גמ׳ אמאי והאיכא יבלת דלא כתיב באורייתא באדם ותו דק תבלול דלא כתיבי בבהמה

GEMARA: The Gemara asks: Why does the mishna say that all the blemishes that disqualify an animal disqualify a priest as well? But there is the blemish of a wart, which is not written in the Torah with regard to a person but is written with regard to an animal (see Leviticus 22:22). And furthermore, there are also the blemishes of a cataract and a tevallul, which appear in the Torah with regard to a person but are not written in the Torah with regard to an animal (see Leviticus 21:20). Why, then, does the mishna on 38a teach that such blemishes disqualify an animal?

מילף ילפי מהדדי דתניא באדם לא נאמר בו יבלת בבהמה לא נאמר דק תבלול מנין ליתן את האמור של זה בזה ואת האמור של זה בזה ת"ל גרב גרב ילפת ילפת לגזירה שוה

The Gemara responds: These blemishes are derived from one another, as it is taught in a baraita: In the case of a person, i.e., a priest, it is not stated of him that a wart disqualifies him from Temple service, and in the case of an animal, it is not stated that a cataract or a tevallul disqualify it from being sacrificed. From where is it derived that one applies that which is said of this case to that case, and that which is said of this case to that case? The verse states: “Scabbed” and “scabbed,” “scurvy” and “scurvy,” both with regard to a person and an animal (Leviticus 21:20; 22:22), which serves to draw a verbal analogy from the verses.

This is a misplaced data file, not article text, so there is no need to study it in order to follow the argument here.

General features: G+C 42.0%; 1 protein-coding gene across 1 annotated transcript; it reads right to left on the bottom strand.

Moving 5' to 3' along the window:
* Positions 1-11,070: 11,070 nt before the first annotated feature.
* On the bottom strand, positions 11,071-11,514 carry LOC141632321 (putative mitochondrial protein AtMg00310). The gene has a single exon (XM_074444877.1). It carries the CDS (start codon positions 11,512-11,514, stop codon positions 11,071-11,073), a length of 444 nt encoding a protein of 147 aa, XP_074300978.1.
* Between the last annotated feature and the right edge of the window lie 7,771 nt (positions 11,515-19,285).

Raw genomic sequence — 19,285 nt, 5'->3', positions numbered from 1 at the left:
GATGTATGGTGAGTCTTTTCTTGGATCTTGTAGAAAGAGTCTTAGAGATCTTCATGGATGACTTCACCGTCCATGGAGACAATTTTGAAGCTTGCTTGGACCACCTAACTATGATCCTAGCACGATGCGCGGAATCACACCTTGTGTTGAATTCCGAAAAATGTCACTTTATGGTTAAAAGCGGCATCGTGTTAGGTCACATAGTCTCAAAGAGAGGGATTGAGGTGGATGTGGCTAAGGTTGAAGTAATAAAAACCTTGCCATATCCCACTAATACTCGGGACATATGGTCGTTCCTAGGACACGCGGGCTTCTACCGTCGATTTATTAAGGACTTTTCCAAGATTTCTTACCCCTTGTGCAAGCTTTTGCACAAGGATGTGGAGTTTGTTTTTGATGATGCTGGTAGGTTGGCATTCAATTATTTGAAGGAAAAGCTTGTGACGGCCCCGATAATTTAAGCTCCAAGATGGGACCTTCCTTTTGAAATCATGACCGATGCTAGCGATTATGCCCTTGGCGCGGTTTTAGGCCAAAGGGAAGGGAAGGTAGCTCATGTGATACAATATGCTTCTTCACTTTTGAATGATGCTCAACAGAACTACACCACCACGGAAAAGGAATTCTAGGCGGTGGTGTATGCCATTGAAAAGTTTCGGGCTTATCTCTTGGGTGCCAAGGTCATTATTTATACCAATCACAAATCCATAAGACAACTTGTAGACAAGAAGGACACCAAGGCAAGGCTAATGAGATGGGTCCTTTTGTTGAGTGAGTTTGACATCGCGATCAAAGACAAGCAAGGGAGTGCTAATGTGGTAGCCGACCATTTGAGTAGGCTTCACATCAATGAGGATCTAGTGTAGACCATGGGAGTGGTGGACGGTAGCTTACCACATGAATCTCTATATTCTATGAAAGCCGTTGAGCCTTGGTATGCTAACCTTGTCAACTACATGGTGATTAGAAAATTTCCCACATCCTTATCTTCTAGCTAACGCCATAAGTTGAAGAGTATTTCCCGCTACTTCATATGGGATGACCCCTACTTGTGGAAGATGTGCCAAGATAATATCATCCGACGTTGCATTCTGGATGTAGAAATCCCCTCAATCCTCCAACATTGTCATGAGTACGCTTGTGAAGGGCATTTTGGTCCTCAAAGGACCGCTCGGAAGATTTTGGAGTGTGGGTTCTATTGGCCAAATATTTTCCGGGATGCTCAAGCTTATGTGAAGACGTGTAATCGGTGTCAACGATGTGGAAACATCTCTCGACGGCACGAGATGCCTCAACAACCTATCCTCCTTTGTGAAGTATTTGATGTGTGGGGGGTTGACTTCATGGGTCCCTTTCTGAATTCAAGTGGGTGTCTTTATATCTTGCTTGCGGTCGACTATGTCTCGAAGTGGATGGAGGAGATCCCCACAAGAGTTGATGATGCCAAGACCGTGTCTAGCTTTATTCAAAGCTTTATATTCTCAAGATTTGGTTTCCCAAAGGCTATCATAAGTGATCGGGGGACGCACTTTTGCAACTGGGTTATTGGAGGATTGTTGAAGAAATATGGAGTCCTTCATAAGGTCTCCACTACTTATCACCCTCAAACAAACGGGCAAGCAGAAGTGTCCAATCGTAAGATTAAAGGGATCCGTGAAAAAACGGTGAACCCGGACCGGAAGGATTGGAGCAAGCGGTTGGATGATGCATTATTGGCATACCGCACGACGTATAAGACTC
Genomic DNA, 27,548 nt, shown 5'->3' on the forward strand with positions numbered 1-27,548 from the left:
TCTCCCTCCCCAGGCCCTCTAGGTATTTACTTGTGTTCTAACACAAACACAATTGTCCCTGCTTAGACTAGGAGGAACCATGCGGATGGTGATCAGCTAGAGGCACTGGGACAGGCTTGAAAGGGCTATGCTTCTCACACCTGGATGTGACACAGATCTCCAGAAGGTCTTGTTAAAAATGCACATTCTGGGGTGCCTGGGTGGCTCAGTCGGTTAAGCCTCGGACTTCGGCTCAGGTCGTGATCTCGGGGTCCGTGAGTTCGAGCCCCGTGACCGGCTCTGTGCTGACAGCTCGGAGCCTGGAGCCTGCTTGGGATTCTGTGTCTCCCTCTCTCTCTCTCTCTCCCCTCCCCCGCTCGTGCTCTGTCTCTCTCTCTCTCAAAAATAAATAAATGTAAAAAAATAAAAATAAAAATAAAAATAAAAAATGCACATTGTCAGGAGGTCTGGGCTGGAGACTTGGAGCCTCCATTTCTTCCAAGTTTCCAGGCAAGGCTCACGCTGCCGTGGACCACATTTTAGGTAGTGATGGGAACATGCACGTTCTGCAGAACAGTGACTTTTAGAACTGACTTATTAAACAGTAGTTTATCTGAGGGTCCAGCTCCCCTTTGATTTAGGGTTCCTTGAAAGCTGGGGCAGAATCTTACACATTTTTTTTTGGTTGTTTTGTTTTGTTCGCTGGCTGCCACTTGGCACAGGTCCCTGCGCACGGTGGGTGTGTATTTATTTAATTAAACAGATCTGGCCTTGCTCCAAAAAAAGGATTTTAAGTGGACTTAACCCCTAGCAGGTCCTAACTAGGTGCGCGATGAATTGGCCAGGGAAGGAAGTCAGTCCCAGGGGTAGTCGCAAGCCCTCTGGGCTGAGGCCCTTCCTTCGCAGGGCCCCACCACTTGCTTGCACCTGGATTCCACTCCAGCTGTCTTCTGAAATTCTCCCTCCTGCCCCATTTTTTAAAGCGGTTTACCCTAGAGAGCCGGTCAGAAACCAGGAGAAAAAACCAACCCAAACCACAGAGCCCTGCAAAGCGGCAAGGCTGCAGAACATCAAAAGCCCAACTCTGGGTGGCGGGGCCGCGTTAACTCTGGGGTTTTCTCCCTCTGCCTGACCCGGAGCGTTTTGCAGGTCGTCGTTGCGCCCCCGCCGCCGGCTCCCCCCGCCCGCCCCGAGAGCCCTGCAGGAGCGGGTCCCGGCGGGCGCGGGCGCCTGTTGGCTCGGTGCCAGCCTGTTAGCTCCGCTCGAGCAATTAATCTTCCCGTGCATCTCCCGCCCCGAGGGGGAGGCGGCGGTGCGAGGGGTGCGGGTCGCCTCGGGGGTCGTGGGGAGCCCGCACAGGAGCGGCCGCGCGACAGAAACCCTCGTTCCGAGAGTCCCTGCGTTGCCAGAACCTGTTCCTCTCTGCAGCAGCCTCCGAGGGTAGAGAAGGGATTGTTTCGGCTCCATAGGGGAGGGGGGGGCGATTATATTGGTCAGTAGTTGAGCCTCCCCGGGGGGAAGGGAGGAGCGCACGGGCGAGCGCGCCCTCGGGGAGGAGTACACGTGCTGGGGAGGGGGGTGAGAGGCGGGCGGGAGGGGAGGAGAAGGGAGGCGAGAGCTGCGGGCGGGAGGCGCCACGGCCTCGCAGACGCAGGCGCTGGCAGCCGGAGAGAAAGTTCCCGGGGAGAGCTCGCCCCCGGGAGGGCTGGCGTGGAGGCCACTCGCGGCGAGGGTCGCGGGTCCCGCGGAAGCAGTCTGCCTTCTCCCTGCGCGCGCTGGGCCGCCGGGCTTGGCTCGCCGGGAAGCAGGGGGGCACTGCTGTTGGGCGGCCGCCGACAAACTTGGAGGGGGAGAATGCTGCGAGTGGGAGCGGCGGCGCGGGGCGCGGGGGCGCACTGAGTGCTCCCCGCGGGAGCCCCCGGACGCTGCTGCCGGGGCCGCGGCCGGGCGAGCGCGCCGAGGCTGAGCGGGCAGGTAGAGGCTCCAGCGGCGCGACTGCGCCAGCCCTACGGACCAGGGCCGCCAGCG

מפני דאי לא מפני איכא למיפרך אדם מבהמה לא יליף שכן היא עצמה קריבה לגבי מזבח בהמה מאדם לא ילפא שכן נתרבה במצות

The Gemara notes: These verses must be free, i.e., they are superfluous and are stated only for the purpose of the verbal analogy. This means that the verbal analogy cannot be refuted by logical reasoning, whereas if the verses are not free one can refute the analogy if there is a significant difference between the two cases. As, if they are not free, the verbal analogy can be refuted as follows: One cannot derive the disqualifications of a person for performing the Temple service from those of an animal, as the case of an animal can be considered more stringent because the animal itself is sacrificed upon the altar. Similarly, one cannot derive the disqualifications of an animal from those of a person, as one can claim that the halakha with regard to a person should be more stringent, since a person was included in the performance of mitzvot.